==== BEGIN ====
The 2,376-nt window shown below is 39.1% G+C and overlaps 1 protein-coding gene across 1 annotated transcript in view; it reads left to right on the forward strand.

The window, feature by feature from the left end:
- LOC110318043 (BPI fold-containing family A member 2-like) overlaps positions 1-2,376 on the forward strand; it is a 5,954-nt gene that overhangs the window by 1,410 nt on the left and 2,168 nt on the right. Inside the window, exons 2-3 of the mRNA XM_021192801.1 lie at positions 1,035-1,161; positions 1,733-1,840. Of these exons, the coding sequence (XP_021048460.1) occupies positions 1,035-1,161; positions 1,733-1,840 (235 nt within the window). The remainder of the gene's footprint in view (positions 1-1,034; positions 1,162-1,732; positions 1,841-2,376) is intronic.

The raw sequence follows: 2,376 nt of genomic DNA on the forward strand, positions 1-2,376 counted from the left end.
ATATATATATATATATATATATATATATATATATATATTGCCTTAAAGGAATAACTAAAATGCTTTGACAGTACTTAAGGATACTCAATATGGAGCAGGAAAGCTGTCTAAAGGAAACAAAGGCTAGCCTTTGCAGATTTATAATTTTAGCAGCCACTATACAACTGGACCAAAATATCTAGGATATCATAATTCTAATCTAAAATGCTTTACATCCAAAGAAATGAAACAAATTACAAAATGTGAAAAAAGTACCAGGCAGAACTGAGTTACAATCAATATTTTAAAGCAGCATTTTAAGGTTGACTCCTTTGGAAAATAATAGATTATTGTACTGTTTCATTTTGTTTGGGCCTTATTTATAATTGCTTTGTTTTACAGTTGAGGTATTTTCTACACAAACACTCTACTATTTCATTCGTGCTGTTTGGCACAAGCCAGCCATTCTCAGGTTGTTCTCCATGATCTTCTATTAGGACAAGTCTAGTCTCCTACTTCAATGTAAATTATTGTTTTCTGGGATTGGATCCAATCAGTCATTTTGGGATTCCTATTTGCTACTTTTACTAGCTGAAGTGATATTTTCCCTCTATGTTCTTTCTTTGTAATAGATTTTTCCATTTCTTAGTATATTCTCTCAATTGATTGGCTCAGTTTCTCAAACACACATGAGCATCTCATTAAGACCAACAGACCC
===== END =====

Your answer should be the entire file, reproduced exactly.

The 2,376-nt window shown below is 39.1% G+C and overlaps 1 protein-coding gene across 1 annotated transcript in view; it reads left to right on the forward strand.

The window, feature by feature from the left end:
- LOC110318043 (BPI fold-containing family A member 2-like) overlaps positions 1-2,376 on the forward strand; it is a 5,954-nt gene that overhangs the window by 1,410 nt on the left and 2,168 nt on the right. Inside the window, exons 2-3 of the mRNA XM_021192801.1 lie at positions 1,035-1,161; positions 1,733-1,840. Of these exons, the coding sequence (XP_021048460.1) occupies positions 1,035-1,161; positions 1,733-1,840 (235 nt within the window). The remainder of the gene's footprint in view (positions 1-1,034; positions 1,162-1,732; positions 1,841-2,376) is intronic.

The raw sequence follows: 2,376 nt of genomic DNA on the forward strand, positions 1-2,376 counted from the left end.
ATATATATATATATATATATATATATATATATATATATTGCCTTAAAGGAATAACTAAAATGCTTTGACAGTACTTAAGGATACTCAATATGGAGCAGGAAAGCTGTCTAAAGGAAACAAAGGCTAGCCTTTGCAGATTTATAATTTTAGCAGCCACTATACAACTGGACCAAAATATCTAGGATATCATAATTCTAATCTAAAATGCTTTACATCCAAAGAAATGAAACAAATTACAAAATGTGAAAAAAGTACCAGGCAGAACTGAGTTACAATCAATATTTTAAAGCAGCATTTTAAGGTTGACTCCTTTGGAAAATAATAGATTATTGTACTGTTTCATTTTGTTTGGGCCTTATTTATAATTGCTTTGTTTTACAGTTGAGGTATTTTCTACACAAACACTCTACTATTTCATTCGTGCTGTTTGGCACAAGCCAGCCATTCTCAGGTTGTTCTCCATGATCTTCTATTAGGACAAGTCTAGTCTCCTACTTCAATGTAAATTATTGTTTTCTGGGATTGGATCCAATCAGTCATTTTGGGATTCCTATTTGCTACTTTTACTAGCTGAAGTGATATTTTCCCTCTATGTTCTTTCTTTGTAATAGATTTTTCCATTTCTTAGTATATTCTCTCAATTGATTGGCTCAGTTTCTCAAACACACATGAGCATCTCATTAAGACCAACAGACCC